With the second week of field school, the weather got a little hotter, the units a little deeper, and the finds a little more exciting! In addition to continuing excavations, the students took another tour of Annapolis with Dr. Leone—this time of the Calvert Orangery excavation and the Maynard-Burgess House—and heard a lecture from Kate Deeley on ceramics identification.
This week at the James Holliday House, Unit 19 uncovered two features—a round hole filled with coal ash and a deliberate, circular grouping of brick filled with brick and stone rubble. We’re still unsure of how to interpret these features. Unit 20 has been digging through an artifact-rich rubble layer, pulling out objects such as a whole medicinal bottle and a corroded revolver. The excavators also discovered pieces of a textile with a white and blue floral pattern and speculated that it may be parts of a wallpaper print or tablecloth. In the basement, Unit 21 removed the brick pad to find hard red clay followed by light brown sand. These layers may have been used to support or level the ground for the stove. The excavators continued to find bottles, animal bones, and children’s toys—such as a small metal toy soldier. They also found four coins this week, which may aid us in identifying the dates for these levels of occupation.
At the Pinkney House, Unit 18 has been digging through scattered brick, which have yielded pearlware and whiteware ceramics, a hand-blown bottle, and what looks like a small chamber pot. Unit 17 has found many thin levels in their excavations, alternating between soil and ash. They have discovered oyster shells, egg shells, and fish bone, as well as pearlware, whiteware, and Rockingham ware ceramics.
Ceramics can be useful diagnostic artifacts, meaning that they can help archaeologists date the artifacts and their surrounding levels to a time period. As the students learned in their lecture, archaeologists have three ways of visually identifying a piece of ceramic:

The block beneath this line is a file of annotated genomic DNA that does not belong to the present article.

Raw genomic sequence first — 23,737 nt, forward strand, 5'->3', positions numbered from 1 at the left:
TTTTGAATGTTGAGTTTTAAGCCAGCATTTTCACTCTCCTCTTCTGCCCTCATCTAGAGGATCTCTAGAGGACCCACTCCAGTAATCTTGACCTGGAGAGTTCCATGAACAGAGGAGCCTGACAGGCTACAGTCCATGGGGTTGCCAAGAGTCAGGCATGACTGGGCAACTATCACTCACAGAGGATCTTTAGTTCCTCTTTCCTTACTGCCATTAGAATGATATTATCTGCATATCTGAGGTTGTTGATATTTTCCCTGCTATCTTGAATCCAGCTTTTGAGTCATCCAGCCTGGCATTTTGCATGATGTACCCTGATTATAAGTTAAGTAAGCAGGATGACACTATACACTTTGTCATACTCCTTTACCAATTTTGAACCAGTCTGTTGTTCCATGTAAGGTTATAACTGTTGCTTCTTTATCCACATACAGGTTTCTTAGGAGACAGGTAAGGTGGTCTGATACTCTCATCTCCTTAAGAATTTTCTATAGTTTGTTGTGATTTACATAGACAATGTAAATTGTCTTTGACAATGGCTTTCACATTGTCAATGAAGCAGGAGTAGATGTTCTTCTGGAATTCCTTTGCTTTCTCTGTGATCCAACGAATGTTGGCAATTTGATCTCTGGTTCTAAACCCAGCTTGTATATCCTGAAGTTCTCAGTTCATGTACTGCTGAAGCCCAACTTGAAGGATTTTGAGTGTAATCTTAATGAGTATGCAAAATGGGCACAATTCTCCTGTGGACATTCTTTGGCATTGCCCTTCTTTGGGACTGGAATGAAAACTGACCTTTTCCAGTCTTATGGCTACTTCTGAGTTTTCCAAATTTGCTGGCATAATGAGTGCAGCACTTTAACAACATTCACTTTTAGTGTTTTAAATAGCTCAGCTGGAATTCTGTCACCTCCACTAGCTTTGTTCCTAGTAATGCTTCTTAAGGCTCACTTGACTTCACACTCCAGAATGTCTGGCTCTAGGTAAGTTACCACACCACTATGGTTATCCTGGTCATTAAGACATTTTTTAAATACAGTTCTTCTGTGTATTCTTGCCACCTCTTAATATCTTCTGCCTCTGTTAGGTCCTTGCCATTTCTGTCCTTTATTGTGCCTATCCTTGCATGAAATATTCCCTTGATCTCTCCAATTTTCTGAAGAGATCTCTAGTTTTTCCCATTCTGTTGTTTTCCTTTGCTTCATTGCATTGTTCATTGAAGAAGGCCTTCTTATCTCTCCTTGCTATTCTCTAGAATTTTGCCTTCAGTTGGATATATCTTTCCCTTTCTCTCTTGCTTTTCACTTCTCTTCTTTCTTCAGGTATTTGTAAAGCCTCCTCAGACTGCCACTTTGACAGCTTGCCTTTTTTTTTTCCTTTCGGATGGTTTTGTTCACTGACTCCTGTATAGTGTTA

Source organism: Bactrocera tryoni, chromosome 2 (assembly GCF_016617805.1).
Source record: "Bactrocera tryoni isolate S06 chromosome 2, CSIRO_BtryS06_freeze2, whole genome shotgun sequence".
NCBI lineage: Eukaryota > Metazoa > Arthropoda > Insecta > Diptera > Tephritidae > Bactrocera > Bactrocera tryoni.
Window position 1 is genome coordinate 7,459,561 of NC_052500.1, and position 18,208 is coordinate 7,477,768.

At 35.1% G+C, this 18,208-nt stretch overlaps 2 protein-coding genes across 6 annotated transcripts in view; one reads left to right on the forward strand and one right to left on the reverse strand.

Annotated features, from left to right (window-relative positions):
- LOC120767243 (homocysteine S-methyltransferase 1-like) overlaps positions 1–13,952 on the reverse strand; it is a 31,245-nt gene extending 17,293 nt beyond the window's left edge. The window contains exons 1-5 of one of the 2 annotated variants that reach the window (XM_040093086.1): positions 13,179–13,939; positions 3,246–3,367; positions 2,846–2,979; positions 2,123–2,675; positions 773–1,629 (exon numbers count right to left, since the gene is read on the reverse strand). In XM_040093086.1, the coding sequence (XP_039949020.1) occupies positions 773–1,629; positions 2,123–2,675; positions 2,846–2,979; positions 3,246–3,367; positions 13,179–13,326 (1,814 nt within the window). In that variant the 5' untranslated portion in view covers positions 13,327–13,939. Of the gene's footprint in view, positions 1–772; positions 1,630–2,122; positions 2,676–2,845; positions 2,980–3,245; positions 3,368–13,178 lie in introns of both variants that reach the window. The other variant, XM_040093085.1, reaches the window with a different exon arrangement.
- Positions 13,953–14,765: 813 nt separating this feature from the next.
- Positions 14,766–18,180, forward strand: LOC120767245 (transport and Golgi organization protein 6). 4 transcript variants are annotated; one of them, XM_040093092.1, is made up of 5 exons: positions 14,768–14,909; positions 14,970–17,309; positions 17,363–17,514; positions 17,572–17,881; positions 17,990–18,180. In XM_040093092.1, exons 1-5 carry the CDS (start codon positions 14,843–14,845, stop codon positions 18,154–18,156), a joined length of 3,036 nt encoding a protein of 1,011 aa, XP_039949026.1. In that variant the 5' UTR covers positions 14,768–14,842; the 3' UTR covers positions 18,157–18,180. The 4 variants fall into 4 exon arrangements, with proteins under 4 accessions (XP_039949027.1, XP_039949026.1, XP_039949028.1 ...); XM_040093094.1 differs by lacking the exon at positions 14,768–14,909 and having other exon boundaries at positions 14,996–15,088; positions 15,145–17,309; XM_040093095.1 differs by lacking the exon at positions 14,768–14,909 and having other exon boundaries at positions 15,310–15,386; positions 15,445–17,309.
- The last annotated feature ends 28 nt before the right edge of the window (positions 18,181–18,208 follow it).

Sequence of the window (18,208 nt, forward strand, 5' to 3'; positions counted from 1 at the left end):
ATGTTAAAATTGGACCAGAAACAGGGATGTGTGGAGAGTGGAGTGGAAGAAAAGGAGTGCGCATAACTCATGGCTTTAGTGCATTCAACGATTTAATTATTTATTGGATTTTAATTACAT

- Paste – the characteristics of the clay that make up the vessel. What color is it? How porous is it?
- Surface treatment – how the vessel is treated or covered. Is there a glaze?
- Decoration – the colors or motifs used on the surface as decoration. Is it painted? Is there one color or many? Has it been molded?
It may help while reading this blog to understand the chronology of the ceramics that we have encountered. Redwares were popular in the 18th century, and are characterized by a red paste and a lead glaze. Influenced by the white, delicate Chinese porcelain, the European industry began to move toward a whiter ceramic that was fired at a higher temperature. Toward that end, in the mid-18th to early 19th centuries they developed creamware—called so for its off-white colored glazing. Pearlware soon replaced it as the dominate tableware ceramic, but both were produced into the 19th century. Pearlware was an attempt to imitate porcelain, but cobalt added to the glaze produced a pale blue-tinted surface. Whitewares became popular by the middle of the century and are identified by the white glaze that was finally achieved. Yellowware, with its yellow glaze, was common in the United States in the late 19th and early 20th centuries. Rockingham ware was a particular style also popular during that time that was often used for spittoons and involved a rich mottled-brown glaze.
Transfer-printing decorations date from the mid-18th century, and are made by transferring an inked copper plate design onto paper and then to the ceramic surface. Other designs on ceramics include those that are hand-painted, molded into the vessel itself, or sponged onto the surface. With a knowledge of how a vessel was made, the archaeologist can better place it within a chronology, and now our students can make these sort of identifications in the field.